Former Employee Sues Police Chief In Wrongful Termination Claim

An increasingly powerful tool in the fight against wrongful terminations is the claim of retaliatory discharge. This claim is used in California in a wrongful termination claim to generally assert that the employer fired the employee in retaliation against proper activity being performed by the employee. In this case, a former San Rafael police officer and Marin County deputy district attorney has brought a lawsuit for wrongful termination against San Francisco Police Chief Greg Suhr.

The woman had been hired by the City of San Francisco in 2006 and fired in 2011 for what were called ‘budgetary’ reasons. During her employment, the woman had been part of an internal investigation against Suhr that sought his dismissal. The matter related to procedural mistakes by him in a domestic violence case.

Suhr was not dismissed but was demoted to Captain for not properly reporting the matter. He also received a suspension. At some point, the woman claims that Suhr’s attorney told her that she would be sorry for her role in the case and that the threat was followed by her wrongful termination. She was fired in April 2011 within a month of Suhr’s elevation to the police chief job.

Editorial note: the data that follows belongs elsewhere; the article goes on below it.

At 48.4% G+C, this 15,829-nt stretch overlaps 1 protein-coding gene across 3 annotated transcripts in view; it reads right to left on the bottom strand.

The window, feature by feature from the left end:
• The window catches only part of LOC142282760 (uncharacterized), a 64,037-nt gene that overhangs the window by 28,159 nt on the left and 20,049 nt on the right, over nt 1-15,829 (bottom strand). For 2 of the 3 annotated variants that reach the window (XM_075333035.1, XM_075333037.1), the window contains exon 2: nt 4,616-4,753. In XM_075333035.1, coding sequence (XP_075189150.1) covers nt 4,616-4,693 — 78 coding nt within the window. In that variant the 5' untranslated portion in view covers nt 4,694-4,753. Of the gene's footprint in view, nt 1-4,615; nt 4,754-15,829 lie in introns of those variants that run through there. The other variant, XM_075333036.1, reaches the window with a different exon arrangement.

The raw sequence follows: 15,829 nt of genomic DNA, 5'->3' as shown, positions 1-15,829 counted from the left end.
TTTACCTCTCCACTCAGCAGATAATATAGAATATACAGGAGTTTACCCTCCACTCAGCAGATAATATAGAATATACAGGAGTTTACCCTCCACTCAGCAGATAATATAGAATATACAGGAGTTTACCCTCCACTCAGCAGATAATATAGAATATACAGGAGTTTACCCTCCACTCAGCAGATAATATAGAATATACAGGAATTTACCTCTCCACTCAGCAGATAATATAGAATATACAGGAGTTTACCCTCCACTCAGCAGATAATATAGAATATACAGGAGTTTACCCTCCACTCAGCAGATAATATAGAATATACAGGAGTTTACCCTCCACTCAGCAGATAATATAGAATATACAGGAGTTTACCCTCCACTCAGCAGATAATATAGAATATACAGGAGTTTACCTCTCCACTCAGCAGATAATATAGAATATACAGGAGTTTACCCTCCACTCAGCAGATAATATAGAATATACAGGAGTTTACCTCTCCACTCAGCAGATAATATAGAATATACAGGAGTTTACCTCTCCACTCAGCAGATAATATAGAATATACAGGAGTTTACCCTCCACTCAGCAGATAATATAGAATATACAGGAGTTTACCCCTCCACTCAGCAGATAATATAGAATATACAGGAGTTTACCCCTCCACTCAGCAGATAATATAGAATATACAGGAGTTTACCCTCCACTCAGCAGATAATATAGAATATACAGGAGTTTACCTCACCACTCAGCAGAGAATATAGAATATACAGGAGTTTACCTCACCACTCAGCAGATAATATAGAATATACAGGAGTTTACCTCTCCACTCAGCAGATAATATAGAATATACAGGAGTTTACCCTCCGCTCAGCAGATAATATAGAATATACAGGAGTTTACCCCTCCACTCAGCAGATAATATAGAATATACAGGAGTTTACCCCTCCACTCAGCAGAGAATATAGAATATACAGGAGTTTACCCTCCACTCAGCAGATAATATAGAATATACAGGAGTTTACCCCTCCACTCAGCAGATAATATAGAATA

The woman’s counsel told the press that it’s irrelevant whether Suhr was acting wrongfully in the 2009 domestic case. All that the claimant has to prove is that the Chief had her fired in response to her prior efforts against him. That could be a critical distinction in this case where the infractions by the Chief in 2009 appear at least on the surface to be borderline procedural defaults.

California law places the emphasis on the acts of retaliation against the employee, which constitute a wrongful termination. As long as the employee was performing valid job functions, the employer’s actions to terminate the employee for revenge or retaliation are illegal. The case will continue through the procedural steps, and if it survives those phases of the litigation process without being dismissed, it will be set for trial. However, most cases that do survive the preliminary and pre-trial phases are settled prior to trial.

Source: Novato, CA Patch, “Novato Woman’s Lawsuit Targets SF’s Top Cop,” Gideon Rubin, May 16, 2013

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